Saturday, August 3, 2013
Charleston Edition: The Heart & Seoul Bar & Grill
The Seoul of Charleston – what kind of restaurant do you think that might be? Korean? Soul?
Both are right. The Seoul of Charleston – which is actually now called The Heart and Seoul Bar and Grill – serves both Korean and soul food. Heavenly.
Seoul – because it’s the capital of South Korea. And the homonym “soul” as in, soul food.
It was located on Washington Street West, but is now located at 1634 6th Avenue. They’ve only been there for a few weeks, they said, and it’s because they wanted a liquor license to sell a Korean drink.
It’s in a VFW building that has seen better days, so a little hesitant walking in. Once we got inside, it seemed to cater more toward a bar crowd than a restaurant crowd. Lots of red, cement walls with a few black tables and a bar along the right side. It’s a little dark and looks like it’s seen some long, rough nights.
A few “limited” menus were in a clear casings on the bar top. Because they just moved recently, they said they didn’t have a full menu quite yet. We quickly looked over the menus, and I asked about one item. A worker checked with the kitchen and found out most of the full menu was actually available. Score!
Since half of the restaurant is focused on soul food, they have fried chicken, fish, ribeye, short ribs, bake beans, macaroni and cheese, cornbread and sweet potato casserole on the menu.
The Korean menu has beef and chicken bulgogi – Korean BBQ; chicken, shrimp and vegetable eggrolls; kimbap – Korean-style sushi; kalbi – Korean-style beef short ribs marinated in brown sugar, soy sauce and spices; kimchi - homemade, hot, pickled Napa cabbage with special spices, mandu – fried vegetable dumplings, and fried rice.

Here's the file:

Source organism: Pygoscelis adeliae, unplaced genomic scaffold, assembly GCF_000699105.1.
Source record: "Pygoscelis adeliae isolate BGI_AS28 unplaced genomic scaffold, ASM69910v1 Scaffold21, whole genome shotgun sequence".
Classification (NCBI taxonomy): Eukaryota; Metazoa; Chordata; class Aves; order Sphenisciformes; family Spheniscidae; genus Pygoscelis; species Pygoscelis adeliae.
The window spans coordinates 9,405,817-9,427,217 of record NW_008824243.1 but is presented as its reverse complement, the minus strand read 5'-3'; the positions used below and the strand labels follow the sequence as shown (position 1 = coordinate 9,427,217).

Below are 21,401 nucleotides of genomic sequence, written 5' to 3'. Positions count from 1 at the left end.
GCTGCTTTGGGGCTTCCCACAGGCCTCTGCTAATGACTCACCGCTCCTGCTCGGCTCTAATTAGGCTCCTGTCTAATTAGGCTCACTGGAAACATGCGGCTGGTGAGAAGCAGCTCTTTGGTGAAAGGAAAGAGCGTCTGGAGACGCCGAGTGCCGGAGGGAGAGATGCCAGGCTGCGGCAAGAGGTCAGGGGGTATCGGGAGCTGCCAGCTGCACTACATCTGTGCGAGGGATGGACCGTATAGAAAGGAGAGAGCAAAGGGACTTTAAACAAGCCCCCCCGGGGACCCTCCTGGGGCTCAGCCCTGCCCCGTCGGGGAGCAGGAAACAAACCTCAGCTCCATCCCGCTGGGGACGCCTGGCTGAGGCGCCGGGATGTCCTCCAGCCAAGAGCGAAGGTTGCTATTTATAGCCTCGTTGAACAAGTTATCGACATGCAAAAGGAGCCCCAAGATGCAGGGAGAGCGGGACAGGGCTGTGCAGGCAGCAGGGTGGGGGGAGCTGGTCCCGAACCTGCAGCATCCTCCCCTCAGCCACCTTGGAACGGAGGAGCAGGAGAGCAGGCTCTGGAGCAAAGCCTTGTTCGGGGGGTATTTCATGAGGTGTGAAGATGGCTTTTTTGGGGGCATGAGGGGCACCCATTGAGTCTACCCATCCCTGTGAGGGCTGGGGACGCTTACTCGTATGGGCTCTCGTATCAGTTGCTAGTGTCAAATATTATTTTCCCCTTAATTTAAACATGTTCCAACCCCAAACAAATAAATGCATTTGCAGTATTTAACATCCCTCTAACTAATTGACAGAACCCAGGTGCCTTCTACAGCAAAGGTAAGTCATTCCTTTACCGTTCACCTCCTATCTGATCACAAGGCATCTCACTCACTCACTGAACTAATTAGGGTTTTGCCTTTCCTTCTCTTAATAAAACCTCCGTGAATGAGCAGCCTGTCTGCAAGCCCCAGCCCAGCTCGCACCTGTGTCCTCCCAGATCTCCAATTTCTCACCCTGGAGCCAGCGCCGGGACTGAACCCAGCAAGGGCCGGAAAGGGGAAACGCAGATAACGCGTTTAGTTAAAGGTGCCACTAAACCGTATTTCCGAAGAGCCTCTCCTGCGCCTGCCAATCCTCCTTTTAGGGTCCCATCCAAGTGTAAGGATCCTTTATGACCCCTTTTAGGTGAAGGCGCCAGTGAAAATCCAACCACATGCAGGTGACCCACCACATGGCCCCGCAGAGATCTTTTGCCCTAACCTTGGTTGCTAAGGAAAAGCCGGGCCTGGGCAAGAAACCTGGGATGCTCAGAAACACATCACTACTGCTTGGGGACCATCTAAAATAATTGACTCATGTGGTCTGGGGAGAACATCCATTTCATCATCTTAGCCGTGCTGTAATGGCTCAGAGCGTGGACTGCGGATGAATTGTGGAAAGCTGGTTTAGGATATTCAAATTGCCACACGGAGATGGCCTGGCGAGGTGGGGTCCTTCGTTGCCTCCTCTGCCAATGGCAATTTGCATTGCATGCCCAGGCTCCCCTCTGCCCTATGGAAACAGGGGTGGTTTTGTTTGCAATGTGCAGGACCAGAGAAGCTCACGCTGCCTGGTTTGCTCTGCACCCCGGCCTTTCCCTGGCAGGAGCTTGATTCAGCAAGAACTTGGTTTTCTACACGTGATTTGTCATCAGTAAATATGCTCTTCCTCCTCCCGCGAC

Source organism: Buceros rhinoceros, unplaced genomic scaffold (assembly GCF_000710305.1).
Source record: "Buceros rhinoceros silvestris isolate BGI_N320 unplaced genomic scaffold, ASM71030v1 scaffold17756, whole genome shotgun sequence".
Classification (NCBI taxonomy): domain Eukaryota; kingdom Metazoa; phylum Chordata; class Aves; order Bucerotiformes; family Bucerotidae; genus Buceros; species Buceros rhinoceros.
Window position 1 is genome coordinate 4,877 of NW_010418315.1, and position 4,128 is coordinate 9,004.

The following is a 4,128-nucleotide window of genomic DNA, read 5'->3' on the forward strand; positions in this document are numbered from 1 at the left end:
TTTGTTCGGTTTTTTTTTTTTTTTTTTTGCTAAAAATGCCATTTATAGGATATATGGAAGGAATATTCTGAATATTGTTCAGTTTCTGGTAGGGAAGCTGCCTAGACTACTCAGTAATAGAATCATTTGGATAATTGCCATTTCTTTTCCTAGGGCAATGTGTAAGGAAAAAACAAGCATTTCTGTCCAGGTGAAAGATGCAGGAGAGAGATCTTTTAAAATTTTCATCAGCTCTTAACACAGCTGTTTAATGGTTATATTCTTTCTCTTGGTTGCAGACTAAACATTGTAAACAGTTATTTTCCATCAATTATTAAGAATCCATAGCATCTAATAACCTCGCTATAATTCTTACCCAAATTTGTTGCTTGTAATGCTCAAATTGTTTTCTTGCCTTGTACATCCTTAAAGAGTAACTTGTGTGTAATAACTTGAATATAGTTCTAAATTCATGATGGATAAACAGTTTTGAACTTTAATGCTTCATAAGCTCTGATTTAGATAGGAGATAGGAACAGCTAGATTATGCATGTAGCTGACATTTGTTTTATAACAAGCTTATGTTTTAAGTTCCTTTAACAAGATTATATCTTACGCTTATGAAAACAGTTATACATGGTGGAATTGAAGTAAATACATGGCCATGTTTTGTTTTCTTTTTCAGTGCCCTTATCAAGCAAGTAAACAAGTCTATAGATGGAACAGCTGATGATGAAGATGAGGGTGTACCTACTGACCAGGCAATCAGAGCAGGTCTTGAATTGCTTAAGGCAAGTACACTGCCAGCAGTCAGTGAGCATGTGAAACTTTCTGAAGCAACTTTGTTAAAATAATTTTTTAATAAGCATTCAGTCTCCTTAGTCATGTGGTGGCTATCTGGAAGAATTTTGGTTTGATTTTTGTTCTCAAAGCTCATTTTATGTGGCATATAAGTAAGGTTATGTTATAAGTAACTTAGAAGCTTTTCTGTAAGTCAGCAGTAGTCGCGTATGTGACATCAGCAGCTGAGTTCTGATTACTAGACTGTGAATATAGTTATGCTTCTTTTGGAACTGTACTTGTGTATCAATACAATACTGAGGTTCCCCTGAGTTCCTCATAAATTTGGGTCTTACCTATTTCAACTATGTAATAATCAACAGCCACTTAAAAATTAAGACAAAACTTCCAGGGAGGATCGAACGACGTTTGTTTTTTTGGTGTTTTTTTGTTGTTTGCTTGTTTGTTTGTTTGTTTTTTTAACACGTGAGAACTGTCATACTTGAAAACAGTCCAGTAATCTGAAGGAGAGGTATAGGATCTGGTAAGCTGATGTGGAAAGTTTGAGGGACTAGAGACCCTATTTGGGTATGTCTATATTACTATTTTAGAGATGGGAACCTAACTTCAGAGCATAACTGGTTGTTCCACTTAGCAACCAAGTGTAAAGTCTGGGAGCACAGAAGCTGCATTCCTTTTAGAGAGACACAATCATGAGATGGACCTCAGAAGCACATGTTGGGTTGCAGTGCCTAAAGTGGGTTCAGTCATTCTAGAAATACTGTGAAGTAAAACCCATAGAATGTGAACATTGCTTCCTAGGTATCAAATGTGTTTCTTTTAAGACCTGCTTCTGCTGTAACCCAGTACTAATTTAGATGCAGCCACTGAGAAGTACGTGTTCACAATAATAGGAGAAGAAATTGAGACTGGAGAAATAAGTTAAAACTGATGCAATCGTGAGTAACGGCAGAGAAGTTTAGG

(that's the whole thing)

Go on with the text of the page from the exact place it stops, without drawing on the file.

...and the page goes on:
I wanted the best of both worlds, so I went with beef bulgogi and Granny’s Sweet Baked Mac & Cheese.
Visiting a friend of a friend freshman year, my friend’s mother made homemade, authentic bulgogi. And ohmygod.
We waited quite a while for our food, but I was okay with it. Sallie Shultz, who is half-Korean, has used her mother’s and grandmother’s recipes in the kitchen. She came out to talk with us and was very accommodating for my vegetarian companion and me.
Co-Owner Donald Williams and Shultz started the restaurant after making too much food after a party once and setting up shop. They noticed it was selling and the rest is history.
After a wait, she placed our plates in front of us.
Mine had half of it covered in pieces of beef, the other half, a square of pasta goodness.
This is some of the best bulgogi I’ve ever eaten. Bulgogi is essentially Korean BBQ. It’s thinly sliced beef, which has been marinated in brown sugar, soy sauce, and a special blend of spices.
The beef is of superb quality – no gristle, fat – only quality, moist, perfectly seasoned beef. It has just a hint of sweetness with a little tang. No condiments necessary – good pieces of meat. Just amazing.
Granny’s Sweet Baked Macaroni and Cheese was also a recipe handed down to Shultz. The macaroni and cheese was cut into a hunk and was also slightly sweet, but in a way that just makes it taste authentically southern. It was full of cream and butter and all those things that make macaroni and cheese a legitimate side dish, rather than something from a box. Indulgent. Delicious. Fantastic.
They have specials each day of the week available after 2 p.m. Tuesday is cook’s choice, Wednesday is Ox tail, Thursday is pepper steak, and Friday is curry chicken.
They’re open until late in the night – I asked what time they closed on Wednesday and they said 2 or 3 a.m. So that’s an option for late night eating. Some menu items aren’t available after a certain time.
They also deliver. Call them for details.
They’re typically open Monday through Thursday 11 a.m. to 10 p.m. Friday 12 p.m. to 4:30 a.m., Saturday 4 p.m. to 4:30 a.m. and closed on Sunday and last two Mondays.
They accept major credit cards. (304) 421-7685 for more info.
Just go there. And eat some of the best food Charleston has to offer.